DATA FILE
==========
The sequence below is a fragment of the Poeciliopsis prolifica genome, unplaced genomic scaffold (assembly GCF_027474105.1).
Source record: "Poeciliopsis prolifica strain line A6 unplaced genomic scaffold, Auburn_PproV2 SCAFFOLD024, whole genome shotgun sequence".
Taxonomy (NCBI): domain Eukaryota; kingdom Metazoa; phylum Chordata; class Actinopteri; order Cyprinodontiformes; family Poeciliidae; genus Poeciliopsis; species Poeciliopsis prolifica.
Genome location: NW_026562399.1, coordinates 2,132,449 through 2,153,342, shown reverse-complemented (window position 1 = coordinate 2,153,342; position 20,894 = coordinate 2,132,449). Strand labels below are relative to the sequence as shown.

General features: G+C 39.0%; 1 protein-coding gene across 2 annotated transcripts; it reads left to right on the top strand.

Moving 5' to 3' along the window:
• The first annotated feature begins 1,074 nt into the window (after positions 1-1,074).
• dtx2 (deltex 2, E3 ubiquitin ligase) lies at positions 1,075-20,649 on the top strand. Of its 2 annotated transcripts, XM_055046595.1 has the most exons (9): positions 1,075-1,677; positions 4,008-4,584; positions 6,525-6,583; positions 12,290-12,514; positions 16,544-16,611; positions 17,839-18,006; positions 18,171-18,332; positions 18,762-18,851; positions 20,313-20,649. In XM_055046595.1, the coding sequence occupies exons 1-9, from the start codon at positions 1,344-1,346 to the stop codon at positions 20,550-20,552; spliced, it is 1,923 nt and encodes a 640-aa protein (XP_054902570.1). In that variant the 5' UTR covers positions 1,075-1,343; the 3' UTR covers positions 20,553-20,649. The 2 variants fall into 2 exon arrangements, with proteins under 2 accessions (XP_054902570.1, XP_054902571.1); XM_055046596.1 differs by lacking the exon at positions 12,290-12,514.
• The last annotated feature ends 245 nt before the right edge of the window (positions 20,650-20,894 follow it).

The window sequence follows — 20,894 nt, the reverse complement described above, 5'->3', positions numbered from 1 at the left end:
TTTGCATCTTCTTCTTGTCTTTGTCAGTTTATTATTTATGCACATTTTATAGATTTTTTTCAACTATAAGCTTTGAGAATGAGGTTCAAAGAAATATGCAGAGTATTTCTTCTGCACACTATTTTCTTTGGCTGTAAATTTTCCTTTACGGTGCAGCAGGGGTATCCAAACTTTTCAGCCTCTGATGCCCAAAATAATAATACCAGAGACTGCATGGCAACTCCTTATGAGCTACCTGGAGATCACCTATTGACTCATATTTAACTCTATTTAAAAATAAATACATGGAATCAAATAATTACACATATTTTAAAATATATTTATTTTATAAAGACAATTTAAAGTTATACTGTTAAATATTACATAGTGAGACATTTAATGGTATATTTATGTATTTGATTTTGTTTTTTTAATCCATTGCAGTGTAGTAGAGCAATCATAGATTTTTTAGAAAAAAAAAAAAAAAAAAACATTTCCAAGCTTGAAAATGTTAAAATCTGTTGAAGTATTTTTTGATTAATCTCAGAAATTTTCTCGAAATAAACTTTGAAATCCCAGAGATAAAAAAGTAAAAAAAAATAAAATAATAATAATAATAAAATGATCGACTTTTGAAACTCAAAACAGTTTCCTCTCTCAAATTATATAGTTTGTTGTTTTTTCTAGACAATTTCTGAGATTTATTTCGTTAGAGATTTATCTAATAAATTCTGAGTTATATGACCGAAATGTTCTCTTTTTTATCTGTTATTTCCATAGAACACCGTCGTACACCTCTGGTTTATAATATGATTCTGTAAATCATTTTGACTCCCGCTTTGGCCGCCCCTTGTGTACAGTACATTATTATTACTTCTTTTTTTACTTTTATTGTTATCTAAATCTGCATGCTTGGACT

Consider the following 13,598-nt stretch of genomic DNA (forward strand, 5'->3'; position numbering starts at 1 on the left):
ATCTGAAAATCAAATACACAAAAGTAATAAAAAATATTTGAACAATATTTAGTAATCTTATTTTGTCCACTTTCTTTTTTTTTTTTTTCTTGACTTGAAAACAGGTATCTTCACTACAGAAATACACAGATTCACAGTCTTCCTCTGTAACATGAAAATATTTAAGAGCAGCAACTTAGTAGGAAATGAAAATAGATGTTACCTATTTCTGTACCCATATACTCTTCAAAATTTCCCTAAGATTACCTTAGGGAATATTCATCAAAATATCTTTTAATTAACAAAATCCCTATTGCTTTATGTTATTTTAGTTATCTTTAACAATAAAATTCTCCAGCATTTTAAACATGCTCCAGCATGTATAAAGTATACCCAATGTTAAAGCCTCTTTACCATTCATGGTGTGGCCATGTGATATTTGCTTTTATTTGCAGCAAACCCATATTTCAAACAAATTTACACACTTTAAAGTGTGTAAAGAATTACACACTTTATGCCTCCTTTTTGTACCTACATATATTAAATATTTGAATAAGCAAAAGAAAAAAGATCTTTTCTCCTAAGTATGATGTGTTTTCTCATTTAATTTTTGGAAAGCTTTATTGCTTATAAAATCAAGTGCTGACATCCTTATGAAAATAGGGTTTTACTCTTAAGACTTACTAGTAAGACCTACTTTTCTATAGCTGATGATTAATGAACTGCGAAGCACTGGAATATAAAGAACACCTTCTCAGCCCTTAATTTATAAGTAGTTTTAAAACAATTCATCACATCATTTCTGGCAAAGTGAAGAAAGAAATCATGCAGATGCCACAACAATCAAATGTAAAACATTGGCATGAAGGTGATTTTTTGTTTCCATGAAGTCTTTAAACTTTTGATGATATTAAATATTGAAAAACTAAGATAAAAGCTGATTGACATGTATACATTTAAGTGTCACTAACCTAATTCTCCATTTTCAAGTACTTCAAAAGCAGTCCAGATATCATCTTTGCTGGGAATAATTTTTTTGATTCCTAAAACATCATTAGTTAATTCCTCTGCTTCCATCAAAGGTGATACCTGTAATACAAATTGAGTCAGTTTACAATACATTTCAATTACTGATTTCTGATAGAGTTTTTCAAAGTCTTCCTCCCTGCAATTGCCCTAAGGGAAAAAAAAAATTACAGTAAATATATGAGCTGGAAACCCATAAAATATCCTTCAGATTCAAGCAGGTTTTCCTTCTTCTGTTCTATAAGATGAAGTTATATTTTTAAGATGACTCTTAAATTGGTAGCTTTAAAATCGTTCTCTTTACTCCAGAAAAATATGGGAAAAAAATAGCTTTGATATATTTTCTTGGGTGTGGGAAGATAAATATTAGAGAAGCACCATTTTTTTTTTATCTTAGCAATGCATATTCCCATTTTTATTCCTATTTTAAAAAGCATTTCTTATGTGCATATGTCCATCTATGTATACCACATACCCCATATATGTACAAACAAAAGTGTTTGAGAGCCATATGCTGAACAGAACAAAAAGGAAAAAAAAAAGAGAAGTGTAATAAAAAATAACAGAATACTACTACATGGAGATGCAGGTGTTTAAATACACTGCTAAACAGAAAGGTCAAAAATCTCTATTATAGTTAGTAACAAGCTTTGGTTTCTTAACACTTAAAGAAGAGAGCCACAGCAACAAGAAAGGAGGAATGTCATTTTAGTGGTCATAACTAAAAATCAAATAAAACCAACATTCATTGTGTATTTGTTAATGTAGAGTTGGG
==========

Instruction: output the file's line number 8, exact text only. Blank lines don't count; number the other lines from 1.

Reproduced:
• dtx2 (deltex 2, E3 ubiquitin ligase) lies at positions 1,075-20,649 on the top strand. Of its 2 annotated transcripts, XM_055046595.1 has the most exons (9): positions 1,075-1,677; positions 4,008-4,584; positions 6,525-6,583; positions 12,290-12,514; positions 16,544-16,611; positions 17,839-18,006; positions 18,171-18,332; positions 18,762-18,851; positions 20,313-20,649. In XM_055046595.1, the coding sequence occupies exons 1-9, from the start codon at positions 1,344-1,346 to the stop codon at positions 20,550-20,552; spliced, it is 1,923 nt and encodes a 640-aa protein (XP_054902570.1). In that variant the 5' UTR covers positions 1,075-1,343; the 3' UTR covers positions 20,553-20,649. The 2 variants fall into 2 exon arrangements, with proteins under 2 accessions (XP_054902570.1, XP_054902571.1); XM_055046596.1 differs by lacking the exon at positions 12,290-12,514.